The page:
Architectural implications of nanoscale integrated sensing and computing
This paper explores the architectural implications of integrating computation and molecular probes to form nanoscale sensor processors (nSP). We show how nSPs may enable new computing domains and automate tasks that currently require expert scientific training and costly equipment. This new application domain severely constrains nSP size, which significantly impacts the architectural design space. In this context, we explore nSP architectures and present an nSP design that includes a simple accumulator-based ISA, sensors, limited memory and communication transceivers. To reduce the application memory footprint, we introduce the concept of instructionfused sensing. We use simulation and analytical models to evaluate nSP designs executing a representative set of target applications. Furthermore, we propose a candidate nSP technology based on optical Resonance Energy Transfer (RET) logic that enables the small size required by the application domain; our smallest design is about the size of the largest known virus. We also show laboratory results that demonstrate initial steps towards a prototype. Copyright © 2009 ACM.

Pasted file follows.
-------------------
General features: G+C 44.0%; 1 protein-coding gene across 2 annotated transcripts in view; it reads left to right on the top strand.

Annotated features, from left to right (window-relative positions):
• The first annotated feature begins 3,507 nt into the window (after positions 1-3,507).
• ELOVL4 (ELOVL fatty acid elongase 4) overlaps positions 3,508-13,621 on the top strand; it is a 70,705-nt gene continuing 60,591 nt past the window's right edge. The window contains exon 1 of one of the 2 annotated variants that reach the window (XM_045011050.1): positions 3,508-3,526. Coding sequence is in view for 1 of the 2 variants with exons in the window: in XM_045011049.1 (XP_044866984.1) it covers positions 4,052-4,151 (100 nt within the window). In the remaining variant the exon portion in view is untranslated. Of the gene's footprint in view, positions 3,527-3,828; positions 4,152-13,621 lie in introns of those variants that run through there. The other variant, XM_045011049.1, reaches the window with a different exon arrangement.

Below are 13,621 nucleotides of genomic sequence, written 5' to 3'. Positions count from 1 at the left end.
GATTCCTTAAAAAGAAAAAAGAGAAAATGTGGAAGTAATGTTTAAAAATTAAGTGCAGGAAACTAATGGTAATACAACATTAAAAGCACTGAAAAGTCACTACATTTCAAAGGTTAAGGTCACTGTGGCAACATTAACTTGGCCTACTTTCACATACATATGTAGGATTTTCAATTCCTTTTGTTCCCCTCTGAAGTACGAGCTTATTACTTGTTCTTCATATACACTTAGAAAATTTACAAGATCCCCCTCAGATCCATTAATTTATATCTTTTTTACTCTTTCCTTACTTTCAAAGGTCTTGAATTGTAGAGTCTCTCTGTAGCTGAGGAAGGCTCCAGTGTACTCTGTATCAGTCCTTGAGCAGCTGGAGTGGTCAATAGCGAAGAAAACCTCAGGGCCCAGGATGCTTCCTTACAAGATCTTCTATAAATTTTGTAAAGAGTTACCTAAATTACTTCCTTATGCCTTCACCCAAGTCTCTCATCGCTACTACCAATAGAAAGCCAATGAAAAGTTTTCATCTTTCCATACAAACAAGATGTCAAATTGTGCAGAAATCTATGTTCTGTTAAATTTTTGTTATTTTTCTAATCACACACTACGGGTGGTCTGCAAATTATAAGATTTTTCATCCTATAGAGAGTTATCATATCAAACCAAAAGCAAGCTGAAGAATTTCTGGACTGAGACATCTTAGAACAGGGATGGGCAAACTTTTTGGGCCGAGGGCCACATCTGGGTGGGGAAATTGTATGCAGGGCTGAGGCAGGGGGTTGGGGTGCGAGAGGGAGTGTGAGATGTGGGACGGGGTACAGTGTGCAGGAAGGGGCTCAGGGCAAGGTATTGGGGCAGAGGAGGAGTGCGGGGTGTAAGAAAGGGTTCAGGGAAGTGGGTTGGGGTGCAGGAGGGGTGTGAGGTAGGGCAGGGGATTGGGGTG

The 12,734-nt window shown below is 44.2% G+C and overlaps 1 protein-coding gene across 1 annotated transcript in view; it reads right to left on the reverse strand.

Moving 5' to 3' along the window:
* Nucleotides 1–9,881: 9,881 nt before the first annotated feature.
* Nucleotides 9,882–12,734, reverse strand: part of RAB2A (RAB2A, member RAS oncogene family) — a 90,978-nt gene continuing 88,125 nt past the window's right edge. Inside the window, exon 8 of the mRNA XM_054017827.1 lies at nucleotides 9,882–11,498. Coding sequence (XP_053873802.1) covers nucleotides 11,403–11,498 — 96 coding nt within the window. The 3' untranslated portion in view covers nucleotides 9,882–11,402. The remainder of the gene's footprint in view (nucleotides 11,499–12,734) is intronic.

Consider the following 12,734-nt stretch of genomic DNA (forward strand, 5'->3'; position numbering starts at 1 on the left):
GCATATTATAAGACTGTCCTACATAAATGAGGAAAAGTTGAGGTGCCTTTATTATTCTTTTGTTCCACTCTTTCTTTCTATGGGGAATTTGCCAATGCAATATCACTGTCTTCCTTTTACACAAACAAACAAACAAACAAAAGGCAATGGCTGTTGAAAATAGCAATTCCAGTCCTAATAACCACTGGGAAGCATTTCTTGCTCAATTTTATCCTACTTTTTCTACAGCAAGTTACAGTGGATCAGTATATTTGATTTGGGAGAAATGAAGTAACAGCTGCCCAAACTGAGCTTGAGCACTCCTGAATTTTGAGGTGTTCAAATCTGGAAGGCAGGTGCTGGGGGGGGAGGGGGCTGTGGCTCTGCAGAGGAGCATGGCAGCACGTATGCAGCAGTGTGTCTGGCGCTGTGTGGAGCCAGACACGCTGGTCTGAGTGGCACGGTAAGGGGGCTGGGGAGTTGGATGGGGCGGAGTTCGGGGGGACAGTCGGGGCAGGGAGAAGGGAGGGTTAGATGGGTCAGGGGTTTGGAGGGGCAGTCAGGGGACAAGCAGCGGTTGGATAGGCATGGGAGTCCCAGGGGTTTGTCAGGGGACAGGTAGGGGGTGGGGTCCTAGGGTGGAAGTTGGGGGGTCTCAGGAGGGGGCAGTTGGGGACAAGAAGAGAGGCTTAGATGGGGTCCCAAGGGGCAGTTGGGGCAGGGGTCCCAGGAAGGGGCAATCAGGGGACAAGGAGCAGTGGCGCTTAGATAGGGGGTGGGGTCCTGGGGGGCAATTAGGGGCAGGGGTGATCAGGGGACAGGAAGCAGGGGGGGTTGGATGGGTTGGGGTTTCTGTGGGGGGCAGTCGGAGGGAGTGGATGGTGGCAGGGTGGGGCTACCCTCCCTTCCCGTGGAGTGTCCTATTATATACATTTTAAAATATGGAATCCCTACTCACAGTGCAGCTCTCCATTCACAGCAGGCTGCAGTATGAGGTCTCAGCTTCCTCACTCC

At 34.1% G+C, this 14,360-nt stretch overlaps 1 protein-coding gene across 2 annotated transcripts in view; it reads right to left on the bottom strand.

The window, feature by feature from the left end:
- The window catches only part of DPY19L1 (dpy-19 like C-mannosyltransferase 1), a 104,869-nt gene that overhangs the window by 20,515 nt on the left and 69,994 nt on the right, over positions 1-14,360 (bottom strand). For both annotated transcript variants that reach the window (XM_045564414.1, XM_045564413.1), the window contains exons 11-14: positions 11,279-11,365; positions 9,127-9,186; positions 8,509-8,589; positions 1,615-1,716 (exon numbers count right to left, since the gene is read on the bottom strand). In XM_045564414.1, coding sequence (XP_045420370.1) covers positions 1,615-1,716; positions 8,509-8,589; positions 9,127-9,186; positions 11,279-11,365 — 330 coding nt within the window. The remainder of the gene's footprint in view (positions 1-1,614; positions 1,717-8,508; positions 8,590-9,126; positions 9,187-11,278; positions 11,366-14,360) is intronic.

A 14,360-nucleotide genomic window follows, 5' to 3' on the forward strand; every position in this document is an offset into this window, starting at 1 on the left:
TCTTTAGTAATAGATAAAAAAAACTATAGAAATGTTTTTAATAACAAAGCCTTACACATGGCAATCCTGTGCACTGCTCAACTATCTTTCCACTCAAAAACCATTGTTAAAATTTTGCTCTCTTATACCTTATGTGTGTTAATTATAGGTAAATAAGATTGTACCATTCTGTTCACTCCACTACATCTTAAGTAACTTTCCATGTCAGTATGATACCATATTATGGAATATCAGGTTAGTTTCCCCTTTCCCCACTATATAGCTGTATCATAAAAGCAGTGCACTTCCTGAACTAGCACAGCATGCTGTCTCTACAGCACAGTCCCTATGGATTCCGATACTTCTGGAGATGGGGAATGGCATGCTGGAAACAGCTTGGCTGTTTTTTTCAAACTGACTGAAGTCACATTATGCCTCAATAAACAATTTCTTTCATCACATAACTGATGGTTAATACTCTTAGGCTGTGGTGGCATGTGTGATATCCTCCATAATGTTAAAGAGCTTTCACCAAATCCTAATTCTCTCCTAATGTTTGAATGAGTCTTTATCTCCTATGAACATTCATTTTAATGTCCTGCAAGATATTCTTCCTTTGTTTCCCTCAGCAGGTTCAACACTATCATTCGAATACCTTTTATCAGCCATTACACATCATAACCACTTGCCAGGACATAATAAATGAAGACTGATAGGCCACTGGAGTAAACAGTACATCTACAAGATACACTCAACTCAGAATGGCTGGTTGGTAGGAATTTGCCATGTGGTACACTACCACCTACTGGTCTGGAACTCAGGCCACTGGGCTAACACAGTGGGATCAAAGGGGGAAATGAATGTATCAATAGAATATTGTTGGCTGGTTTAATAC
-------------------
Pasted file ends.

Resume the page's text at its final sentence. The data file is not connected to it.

Pistol, C; Chongchitmate, W; Dwyer, C; Lebeck, AR
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